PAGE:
Missoula Fiber Broadband Won’t Help Rural Customers Right Away
While the launch of a multi-million dollar fiber network will bring new options for connection to very fast broadband service in Montana, it's not going to provide relief for rural customers still coping with sub-standard connections.
However, TDS Telecom officials say there's hope on the horizon, as Montana gets its share of billions of dollars of federal infrastructure funding.
Last week, TDS officials joined Governor Greg Gianforte and local officials in cutting the ribbon on the company's new warehouse, which will be the hub for the fiber build in the Garden City.
TDS Telecom's focus is on Montana's major cities first
Drew Peterson, TDS Telecom's Senior Vice President of Corporate Affairs explains the company specializes in rural, but will focus first on Montana's major cities.
"What I want to tell Montana residents is our first cementing here is going to be to build out these five or six communities. You know, Butte Billings, Great Falls, Missoula, Helena, and really build our name, build our brand identity, become a fabric within the community," Peterson explains, telling us how every interview asks about rural access. "What can you possibly do for rural areas? And there's going to be a tremendous focus on that. There's $42 billion of federal money available from the Infrastructure Act that Montana is going to get a nice portion of because it's such a sizable landmass."
Peterson says residents living outside Missoula and the other cities can play a role, by talking with their own providers and urging government leaders to lobby for investment.
"I would tell folks to be patient. And also talk to your existing providers. You know the reason why folks don't have as rich reliable fiber broadband in rural areas is the economics of it, right? (It will) cost the same to build fiber whether there are ten people on a street or two and you know people need to appreciate that. But I think there is a role for policymakers to play. In finding experienced private sector carriers that can build this out with the assistance of some federal support to get the job done."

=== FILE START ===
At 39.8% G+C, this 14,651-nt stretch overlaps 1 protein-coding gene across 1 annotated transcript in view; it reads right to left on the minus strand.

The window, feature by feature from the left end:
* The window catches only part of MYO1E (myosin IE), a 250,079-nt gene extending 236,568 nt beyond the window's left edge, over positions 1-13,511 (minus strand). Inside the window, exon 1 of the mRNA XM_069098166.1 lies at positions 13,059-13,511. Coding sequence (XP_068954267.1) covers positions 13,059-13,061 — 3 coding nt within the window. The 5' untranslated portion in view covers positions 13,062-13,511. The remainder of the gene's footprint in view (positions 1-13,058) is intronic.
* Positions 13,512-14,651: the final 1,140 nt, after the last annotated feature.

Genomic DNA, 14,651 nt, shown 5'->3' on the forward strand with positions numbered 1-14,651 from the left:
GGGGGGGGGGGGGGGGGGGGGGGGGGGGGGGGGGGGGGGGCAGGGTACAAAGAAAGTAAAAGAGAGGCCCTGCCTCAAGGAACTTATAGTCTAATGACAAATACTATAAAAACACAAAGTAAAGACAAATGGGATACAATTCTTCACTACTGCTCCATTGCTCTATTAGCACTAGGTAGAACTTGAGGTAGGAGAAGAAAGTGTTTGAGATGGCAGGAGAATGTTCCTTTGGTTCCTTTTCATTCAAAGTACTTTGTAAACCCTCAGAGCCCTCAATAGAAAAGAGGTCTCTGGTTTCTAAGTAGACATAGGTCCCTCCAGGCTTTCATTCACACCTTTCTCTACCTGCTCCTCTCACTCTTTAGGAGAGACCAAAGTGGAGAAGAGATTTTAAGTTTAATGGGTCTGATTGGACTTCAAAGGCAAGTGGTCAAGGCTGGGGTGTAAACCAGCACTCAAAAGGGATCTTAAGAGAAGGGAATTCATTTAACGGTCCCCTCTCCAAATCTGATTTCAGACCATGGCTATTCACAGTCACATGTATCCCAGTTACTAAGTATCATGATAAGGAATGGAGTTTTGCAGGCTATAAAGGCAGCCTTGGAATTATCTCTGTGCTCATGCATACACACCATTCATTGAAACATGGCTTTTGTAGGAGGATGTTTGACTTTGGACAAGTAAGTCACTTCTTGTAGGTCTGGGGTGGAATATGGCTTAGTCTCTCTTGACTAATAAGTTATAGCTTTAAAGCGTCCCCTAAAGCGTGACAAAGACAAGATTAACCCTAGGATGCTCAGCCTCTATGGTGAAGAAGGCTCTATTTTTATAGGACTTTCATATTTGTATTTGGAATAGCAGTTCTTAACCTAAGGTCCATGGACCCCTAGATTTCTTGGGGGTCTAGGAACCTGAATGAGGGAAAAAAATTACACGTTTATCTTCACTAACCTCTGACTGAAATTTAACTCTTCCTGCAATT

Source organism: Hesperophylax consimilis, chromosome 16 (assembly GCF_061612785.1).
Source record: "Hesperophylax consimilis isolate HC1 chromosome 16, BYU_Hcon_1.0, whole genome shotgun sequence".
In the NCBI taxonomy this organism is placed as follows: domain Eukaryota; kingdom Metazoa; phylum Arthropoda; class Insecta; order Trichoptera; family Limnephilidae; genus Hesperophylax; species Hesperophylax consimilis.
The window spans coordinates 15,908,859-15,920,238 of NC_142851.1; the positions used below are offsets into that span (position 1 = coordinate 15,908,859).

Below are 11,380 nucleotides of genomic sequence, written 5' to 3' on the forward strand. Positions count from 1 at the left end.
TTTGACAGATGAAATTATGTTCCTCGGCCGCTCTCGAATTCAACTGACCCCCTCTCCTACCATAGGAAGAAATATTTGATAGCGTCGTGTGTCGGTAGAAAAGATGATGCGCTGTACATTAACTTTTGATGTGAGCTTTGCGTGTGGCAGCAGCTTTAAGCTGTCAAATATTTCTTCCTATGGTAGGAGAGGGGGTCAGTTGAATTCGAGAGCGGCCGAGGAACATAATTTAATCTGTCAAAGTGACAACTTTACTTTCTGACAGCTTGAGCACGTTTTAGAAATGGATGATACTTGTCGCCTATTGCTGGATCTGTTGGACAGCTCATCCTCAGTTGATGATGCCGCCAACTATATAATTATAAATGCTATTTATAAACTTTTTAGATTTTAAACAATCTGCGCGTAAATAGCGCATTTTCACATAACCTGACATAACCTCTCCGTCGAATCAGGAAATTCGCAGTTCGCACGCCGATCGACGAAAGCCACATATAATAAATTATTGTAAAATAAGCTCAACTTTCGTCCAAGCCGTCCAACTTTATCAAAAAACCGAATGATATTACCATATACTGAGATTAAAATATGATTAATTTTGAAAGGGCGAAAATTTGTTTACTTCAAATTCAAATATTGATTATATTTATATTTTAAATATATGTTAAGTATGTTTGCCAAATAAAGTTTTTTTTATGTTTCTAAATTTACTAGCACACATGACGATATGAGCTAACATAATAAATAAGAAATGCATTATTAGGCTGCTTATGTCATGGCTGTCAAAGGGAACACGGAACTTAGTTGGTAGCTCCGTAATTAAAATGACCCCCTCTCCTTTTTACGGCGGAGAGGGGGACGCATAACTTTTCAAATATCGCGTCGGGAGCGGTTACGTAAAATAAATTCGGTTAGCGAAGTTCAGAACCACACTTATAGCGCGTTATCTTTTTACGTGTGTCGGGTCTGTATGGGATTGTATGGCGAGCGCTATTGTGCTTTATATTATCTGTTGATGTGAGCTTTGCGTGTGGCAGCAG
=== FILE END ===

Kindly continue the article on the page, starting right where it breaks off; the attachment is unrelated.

But there is a big economic impact
It will take "multiple years" to complete the fiber installation, but with the company spending $ 160 million, there's an economic investment that will impact the entire region.
"This is all private capital that's coming into Montana," Peterson notes. "We're going to create jobs here, but I would also remind folks, when we bring in our national construction partners, they create a whole host of jobs and economic development. They're staying in hotels, they're eating in restaurants, they're getting their laundry done. It is an ecosystem that we're going to build here."
"We're not perfect. Be patient with us. We will over-communicate when we're building and understand that when this is complete, it'll be a total game changer for Missoula."